Two hours after the end of the behavioral study, rats were deeply anaesthetized with pentobarbital (60 mg/kg i.p.) (Ceva Santé Animale, Libourne, France) and decapitated. A slice of the brain was realized from Bregma −1 mm to Bregma −4.5 mm and the hippocampus and neocortex, left and right, were dissected, pooled and immediately frozen in dry ice. Tissues were kept at −80°C until homogenization. Samples were homogenized on ice in 0.5 mL lysis buffer [1% n-dodecyl-beta-d-maltoside (Calbiochem), 100 mM NaCl, 20 mM TRIS-HCl (pH 7.4), 1 μM of phenanthroline and protease inhibitor mixture (Complete EDTA-free from Roche)] and placed for 30 min on a rotating wheel at 4°C. Insoluble material was removed by centrifugation at 30 000 ×g for 30 min at 4°C. The protein concentrations were determined using a BCA Protein Assay Kit (Pierce, UK). Proteins were separated by 10% sodium dodecyl sulfate polyacrylamide gel electrophoresis and transferred to a nitrocellulose membrane. Blots were probed with CB1R C-terminal antibody (1:1000) and beta-actin antibody (1:100 000 from Abcam) for loading control. Blots were then incubated with HRP-conjugated secondary antibodies (1:10 000; GE Healthcare) followed by Supersignal® West Pico Chemiluminescent Substrate (Pierce). Immunoreactive bands were quantified using ImageJ.
Student t-test or 1-way analysis of variance followed by Student–Newman–Keuls test was performed using SigmaStat software to test for the statistical significance of the results, when appropriate.
Steady-State Distribution of CB1R in Selected Forebrain Areas
At the investigated forebrain level (Supplementary Fig. 1A), the purified anti-CB1R antibody produced strong labeling of the neocortex, the hippocampal formation, the pallido-nigral pathway of the basal ganglia and the basolateral complex of the amygdala. This distribution is fully coherent with recent reports (Katona et al. 1999, 2001; Tsou et al. 1999; Egertova and Elphick 2000; Morozov and Freund 2003; Bodor et al. 2005; Matyas et al. 2006), which, by using comparable experimental conditions, reported a high level of CB1R expression in a subset of GABAergic neurons in these brain regions. Since the above studies provide high-quality data down to the ultrastructural level, in the present report we specify only certain features of steady-state CB1R distribution, which are directly relevant to the subject of the present study, by focusing our analysis to the less well-studied somatodendritic region of CB1R-expressing neurons.
In the neocortex and hippocampus, intense staining was localized to a dense network of highly branched and beaded axons in a characteristic laminar pattern (Fig. 1A) as well as to the somatodendritic compartment of sparse neurons, where it appeared as puncta (Fig. 1B). In the neocortex, the majority of stained axons and cell bodies were found in layers II–III, and VI. In the hippocampal formation, labeled somata were found mainly in the stratum radiatum in CA1 and CA3 fields and in the molecular layer of the dentate gyrus, while a dense plexus of stained axons was found in all layers. In the pallido-nigral pathway the labeling was confined to a fine meshwork of thin and varicose-less axons (illustrated in Fig. 5).
In order to characterize the CB1R-immunoreactive somatodendritic puncta, we analyzed the perikarya of CB1R-immunoreactive hippocampal interneurons by electron microscopy, mostly from the dentate gyrus, where a relatively high density of CB1R expressing neurons facilitates ultrastuctural observation. CB1R-immunoreactive neurons were characterized by an electrolucent cytoplasm containing a well-developed smooth ER and a large invaginated nucleus with a prominent nucleolus (Fig. 1C), further confirming that CB1Rs are expressed mostly in interneurons (Leranth et al. 1984; Acsady et al. 1996). In the somatodendritic region, around one-third of immunogold particles were localized to intracellular organelles, often showing complex, membranous intraendosomal morphology (Fig. 1D,E). A relatively small proportion of gold particles were localized on the somatodendritic cell membrane, the rest being intracellular, nonendosomal receptors, localized to the Golgi apparatus, the endoplasmic reticulum or to nonidentified structures (Fig. 1D). Immunogold particles detecting the cytoplasmic C-terminal of the CB1R were almost exclusively localized to the cytoplasmic surface of organelles, showing that CB1Rs are localized to the limiting membrane (Fig. 1D,E).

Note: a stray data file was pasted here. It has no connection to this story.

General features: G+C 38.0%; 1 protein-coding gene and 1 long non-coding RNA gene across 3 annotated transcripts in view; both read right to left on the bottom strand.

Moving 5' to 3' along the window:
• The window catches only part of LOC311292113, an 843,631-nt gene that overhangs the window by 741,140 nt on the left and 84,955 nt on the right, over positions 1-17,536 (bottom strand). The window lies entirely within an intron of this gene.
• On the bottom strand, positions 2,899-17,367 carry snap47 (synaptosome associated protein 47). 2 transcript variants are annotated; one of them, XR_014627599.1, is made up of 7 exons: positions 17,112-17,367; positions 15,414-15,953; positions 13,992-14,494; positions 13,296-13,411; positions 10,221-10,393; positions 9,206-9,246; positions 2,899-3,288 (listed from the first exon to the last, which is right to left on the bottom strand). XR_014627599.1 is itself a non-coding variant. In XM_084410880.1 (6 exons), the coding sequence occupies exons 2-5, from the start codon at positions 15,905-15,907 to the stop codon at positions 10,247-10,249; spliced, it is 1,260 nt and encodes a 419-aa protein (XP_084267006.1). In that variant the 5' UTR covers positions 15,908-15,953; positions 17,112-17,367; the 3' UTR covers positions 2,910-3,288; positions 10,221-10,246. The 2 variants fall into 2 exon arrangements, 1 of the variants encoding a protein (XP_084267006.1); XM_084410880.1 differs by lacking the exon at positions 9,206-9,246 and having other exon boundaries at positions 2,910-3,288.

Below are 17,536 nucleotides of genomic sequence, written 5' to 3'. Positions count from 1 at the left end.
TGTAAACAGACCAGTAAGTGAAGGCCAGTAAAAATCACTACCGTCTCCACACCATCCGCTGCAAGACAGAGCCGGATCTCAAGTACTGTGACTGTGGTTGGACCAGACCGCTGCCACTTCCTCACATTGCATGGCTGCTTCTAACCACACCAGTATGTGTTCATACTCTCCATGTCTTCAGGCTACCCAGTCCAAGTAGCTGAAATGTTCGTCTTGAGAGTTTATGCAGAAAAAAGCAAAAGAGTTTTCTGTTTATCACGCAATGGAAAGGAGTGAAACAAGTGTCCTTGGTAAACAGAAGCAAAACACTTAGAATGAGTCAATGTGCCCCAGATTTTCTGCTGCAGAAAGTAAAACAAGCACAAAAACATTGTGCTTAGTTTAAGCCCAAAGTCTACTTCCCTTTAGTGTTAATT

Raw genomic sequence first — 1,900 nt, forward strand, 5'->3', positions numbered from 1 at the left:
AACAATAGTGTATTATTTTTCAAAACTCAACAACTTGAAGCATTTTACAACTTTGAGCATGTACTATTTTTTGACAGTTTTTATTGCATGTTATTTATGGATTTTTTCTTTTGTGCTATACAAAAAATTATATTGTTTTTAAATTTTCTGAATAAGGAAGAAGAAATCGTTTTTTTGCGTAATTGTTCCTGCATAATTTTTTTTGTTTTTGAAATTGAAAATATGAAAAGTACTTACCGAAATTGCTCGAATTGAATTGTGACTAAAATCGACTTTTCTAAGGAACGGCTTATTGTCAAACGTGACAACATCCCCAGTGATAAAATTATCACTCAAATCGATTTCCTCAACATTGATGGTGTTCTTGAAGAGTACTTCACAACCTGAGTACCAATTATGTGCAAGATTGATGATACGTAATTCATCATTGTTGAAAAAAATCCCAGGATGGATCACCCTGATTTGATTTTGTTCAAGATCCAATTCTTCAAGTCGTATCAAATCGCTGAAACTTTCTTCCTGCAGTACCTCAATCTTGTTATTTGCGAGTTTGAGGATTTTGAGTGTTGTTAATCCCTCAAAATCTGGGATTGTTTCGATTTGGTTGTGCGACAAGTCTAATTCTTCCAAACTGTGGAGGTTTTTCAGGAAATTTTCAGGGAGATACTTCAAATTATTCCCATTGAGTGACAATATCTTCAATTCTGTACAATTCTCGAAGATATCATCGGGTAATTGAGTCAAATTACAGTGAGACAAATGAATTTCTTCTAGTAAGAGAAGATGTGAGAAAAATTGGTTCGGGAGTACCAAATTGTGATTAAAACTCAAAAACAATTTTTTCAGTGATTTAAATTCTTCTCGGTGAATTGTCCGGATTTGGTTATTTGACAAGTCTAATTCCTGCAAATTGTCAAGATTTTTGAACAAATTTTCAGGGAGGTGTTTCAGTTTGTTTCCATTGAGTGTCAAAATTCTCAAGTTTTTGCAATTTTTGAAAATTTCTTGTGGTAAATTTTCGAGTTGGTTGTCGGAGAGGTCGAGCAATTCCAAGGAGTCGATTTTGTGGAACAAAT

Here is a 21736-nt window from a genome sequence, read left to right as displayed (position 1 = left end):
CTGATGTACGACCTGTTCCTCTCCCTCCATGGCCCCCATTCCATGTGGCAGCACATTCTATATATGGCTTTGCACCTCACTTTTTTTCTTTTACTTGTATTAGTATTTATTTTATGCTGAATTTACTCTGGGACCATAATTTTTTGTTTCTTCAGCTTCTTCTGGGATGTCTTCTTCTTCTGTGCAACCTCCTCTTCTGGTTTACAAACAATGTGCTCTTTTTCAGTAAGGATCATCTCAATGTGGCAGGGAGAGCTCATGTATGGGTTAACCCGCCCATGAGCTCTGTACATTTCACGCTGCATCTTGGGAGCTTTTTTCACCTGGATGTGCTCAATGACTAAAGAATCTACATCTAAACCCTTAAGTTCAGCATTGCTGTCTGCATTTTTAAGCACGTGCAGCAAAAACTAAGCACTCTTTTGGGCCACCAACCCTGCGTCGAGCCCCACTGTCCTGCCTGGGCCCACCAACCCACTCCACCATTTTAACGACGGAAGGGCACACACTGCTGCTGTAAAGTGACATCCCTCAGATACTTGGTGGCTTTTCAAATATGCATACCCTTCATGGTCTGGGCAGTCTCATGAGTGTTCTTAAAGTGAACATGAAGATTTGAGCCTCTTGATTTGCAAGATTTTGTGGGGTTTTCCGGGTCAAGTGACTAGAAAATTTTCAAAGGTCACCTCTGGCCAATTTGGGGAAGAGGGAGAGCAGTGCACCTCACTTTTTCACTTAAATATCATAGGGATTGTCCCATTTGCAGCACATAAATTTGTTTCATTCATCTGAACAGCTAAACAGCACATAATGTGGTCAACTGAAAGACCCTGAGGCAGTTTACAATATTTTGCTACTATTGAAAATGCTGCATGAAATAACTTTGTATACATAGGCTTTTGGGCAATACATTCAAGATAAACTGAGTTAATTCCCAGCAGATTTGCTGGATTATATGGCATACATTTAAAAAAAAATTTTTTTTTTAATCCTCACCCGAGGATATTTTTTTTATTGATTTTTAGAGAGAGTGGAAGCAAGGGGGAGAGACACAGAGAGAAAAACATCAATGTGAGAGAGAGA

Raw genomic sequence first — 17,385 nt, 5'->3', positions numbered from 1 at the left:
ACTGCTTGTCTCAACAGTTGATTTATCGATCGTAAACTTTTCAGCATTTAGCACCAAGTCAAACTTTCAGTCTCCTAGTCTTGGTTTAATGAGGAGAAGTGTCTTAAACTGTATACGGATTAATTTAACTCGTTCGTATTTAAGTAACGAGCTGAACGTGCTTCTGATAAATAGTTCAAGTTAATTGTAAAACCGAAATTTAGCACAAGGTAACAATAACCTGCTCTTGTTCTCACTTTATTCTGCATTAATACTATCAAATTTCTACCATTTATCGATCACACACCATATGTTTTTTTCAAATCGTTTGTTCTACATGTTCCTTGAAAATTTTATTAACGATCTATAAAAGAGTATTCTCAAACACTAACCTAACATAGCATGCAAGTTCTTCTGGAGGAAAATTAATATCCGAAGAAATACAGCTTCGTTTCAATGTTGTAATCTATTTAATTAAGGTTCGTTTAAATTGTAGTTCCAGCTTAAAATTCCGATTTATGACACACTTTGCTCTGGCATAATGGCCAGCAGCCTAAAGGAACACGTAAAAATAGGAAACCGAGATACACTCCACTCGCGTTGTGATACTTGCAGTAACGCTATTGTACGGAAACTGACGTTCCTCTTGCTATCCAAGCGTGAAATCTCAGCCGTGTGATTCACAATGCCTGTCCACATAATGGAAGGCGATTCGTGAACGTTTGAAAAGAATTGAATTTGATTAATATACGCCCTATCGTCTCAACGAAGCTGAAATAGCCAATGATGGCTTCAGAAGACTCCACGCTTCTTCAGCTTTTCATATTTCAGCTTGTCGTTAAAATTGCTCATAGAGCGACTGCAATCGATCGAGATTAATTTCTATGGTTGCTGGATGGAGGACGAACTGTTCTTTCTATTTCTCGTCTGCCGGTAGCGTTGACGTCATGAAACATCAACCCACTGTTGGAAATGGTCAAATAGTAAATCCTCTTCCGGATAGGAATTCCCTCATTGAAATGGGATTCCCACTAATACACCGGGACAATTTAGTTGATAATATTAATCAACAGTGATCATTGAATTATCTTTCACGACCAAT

Agonist and Antagonist/Inverse Agonist Treatment Inversely Regulates Somatodendritic CB1R Localization
Treatment with synthetic cannabinoid ligands resulted in a striking redistribution of CB1Rs in neurons (Fig. 2 and Table 1). Two hours after injection of agonist CP55 940, the number of neuronal perikarya containing CB1R-immunopositive vesicles increased (Fig. 2B) by approximately 300% in the hippocampus and 270% in the neocortex (Fig. 2D). This effect was prolonged to 16 h after injection in the hippocampus, with still significantly higher number of labeled neurons than in control (i.e. vehicle-injected) animals, whereas the amount of labeled perikarya in the neocortex returned to control level; this demonstrates that the effect of agonist treatment is reversible, but it follows different kinetics in the hippocampus and the neocortex (Fig. 2D). Electron microscopic observation suggested that the highly significant elevation of somatodendritic labeling is a result of translocation of CB1Rs to intracellular organelles, as shown by numerous gold particles localized to somatic endosome-like intracellular organelles (Fig. 2F, inset).